Uchay Joel Chima + Mi Casa Neighborhood Center at Lake Middle School

In Residence: November 2 – December 18, 2015
Exhibition Opens: Thursday, December 17, 2015
Exhibition Continues Through January 8, 2016
Learning Lab: Mi Casa Neighborhood Center at Lake Middle School 

 

About the Learning Lab – During this Learning Lab Artist in Residence, Uchay Joel Chima has been leading the youth of MCNC at Lake Middle through a series of exercises building their artistic eye, hand and developing the courage to express themselves through the creative process. Chima started with simple mark making including scribbles challenging the youth to, “draw a line long enough to go to New York and back”. Next he introduced youth to his concepts and materials utilizing paper, and string to build compositions on canvas. This blend of formal technique and exploration of materials comes together to make up the youths work.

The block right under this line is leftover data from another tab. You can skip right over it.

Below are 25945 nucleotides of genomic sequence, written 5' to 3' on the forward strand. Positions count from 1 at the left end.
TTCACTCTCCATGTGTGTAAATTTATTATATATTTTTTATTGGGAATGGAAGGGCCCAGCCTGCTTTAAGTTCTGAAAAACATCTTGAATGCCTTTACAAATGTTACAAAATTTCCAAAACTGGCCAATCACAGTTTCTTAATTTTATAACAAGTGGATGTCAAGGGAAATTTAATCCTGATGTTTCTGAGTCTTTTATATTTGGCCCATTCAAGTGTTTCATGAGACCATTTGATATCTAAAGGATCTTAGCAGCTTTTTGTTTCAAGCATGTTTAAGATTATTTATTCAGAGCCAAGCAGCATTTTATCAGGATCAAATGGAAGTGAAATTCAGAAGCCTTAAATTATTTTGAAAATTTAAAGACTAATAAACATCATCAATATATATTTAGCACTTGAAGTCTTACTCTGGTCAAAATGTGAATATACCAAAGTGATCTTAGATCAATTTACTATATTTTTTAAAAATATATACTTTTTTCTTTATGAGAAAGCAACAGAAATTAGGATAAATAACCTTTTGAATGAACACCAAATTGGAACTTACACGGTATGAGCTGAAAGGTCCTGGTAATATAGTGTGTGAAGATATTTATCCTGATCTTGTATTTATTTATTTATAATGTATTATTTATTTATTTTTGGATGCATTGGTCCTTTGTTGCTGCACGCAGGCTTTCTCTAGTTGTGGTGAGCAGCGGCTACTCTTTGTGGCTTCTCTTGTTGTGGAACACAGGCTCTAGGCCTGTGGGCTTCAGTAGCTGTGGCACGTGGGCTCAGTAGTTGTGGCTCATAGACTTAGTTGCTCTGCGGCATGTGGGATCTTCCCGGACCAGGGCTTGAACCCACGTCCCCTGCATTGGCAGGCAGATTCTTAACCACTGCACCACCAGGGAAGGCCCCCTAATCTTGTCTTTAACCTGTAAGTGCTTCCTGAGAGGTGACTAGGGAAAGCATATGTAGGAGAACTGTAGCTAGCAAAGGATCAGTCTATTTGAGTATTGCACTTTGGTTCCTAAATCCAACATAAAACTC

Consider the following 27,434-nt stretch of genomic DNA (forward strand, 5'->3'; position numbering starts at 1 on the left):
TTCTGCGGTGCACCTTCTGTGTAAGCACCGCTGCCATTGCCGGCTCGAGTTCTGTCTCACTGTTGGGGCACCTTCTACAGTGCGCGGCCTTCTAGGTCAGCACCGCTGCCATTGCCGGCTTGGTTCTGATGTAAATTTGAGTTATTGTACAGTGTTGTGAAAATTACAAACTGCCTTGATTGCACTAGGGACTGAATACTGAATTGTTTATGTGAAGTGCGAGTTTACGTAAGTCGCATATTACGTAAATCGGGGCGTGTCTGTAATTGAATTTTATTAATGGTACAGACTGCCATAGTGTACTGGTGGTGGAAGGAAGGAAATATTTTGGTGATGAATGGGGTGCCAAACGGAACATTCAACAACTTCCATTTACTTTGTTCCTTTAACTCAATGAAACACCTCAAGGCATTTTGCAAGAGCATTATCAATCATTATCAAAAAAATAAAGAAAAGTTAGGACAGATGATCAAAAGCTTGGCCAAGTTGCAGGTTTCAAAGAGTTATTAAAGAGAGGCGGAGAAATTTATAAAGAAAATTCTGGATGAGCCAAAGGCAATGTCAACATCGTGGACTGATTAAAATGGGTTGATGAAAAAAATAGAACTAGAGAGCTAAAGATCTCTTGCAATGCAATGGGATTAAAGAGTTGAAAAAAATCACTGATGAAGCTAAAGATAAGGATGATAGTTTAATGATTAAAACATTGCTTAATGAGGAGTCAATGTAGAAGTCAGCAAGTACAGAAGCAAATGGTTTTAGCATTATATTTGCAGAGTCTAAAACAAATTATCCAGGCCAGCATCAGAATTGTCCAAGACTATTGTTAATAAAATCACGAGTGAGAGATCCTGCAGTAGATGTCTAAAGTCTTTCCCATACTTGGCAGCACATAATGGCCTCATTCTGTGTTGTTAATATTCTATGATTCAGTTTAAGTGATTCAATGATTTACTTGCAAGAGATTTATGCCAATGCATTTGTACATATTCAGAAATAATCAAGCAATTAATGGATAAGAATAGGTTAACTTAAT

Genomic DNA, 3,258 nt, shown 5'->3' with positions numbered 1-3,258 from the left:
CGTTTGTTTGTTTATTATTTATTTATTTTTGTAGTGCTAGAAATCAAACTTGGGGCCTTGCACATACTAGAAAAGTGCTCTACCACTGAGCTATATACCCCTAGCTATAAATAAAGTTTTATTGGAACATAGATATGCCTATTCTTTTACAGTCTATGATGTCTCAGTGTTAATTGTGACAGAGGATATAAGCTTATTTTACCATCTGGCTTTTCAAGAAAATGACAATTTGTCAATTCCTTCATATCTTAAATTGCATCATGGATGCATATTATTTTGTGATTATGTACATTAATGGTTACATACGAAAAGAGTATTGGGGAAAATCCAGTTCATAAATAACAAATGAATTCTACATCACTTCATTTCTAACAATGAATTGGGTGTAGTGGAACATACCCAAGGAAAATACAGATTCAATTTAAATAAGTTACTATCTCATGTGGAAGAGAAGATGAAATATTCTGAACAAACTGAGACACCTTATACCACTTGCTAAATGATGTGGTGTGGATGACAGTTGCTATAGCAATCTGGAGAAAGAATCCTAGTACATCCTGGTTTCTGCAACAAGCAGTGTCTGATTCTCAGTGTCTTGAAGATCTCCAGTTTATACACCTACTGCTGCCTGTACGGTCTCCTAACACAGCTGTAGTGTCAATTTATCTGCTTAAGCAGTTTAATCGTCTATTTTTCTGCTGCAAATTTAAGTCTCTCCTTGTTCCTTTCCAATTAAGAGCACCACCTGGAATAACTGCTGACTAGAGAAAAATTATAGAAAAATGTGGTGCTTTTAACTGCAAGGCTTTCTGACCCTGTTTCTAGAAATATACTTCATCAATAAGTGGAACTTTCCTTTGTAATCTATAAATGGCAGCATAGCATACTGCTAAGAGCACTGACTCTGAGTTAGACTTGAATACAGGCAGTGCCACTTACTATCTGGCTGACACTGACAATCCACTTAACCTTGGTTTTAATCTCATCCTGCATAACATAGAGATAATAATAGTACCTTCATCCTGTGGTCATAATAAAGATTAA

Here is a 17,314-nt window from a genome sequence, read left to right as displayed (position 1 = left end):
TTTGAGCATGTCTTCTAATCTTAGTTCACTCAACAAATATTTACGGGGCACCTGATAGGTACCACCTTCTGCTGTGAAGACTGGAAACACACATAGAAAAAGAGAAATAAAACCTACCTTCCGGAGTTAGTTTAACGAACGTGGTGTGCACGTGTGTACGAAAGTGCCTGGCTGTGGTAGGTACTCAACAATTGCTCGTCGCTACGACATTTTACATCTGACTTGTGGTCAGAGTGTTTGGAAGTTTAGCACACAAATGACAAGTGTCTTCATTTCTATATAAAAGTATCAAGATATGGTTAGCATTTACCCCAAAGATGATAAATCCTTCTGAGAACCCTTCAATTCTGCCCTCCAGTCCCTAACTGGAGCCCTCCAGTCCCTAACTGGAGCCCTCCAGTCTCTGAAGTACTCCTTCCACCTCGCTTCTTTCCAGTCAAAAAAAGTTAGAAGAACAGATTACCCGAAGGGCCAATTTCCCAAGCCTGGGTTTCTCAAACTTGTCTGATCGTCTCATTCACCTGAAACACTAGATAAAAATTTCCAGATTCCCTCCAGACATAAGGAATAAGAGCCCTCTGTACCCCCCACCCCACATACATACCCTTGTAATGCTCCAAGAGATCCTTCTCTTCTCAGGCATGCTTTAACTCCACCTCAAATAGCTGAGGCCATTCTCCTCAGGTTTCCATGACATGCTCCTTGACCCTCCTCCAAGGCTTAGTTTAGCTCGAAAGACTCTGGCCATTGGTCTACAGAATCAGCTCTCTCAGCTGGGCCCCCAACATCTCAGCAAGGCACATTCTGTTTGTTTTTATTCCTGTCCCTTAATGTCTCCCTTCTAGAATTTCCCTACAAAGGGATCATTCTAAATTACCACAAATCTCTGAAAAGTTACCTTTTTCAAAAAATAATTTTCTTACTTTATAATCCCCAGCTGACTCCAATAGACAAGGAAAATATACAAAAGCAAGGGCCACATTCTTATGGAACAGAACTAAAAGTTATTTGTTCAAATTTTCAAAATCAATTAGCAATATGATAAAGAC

About Mi Casa Neighborhood Center at Lake Middle School – On the Lake Middle School Campus, Mi Casa offers comprehensive afterschool, evening and summer enrichment programming for youth and their families.  By keeping the school doors open well beyond the traditional school day, Mi Casa addresses a wide range of needs among the community.

About the Artist – Uchay Joel Chima is a Nigerian artist who incorporates a variety of materials and processes to express the larger social and environmental issues and realities around us. Since graduating from the Art School of the Institute of Management and Technology, Enugu, Nigeria, Chima’s artwork has continued to evolve, remaining relevant to developments in contemporary art, weaving a tapestry of memory, imagination, societal happenings and emotion. Chima combines various found objects, including strings, sand, wax, with paint and other mediums, employing a mixture of conventional and unconventional approaches in his unceasing explorations. In his body of work, “The Village was Burnt Down”, he used chunks of charcoal to depict the atrocities carried out by the Boko Haram sect in Northern Nigeria. In the past few years, many houses have been burnt down and in some cases villages have been reduced to ashes, rendering the people homeless. Here the by-products of the atrocities were used as a creative medium. Telling this stories with chunks of charcoal and sometimes with pieces of old newspapers enables me to document issues in such an abstract way, yet pointing at the realities around us.

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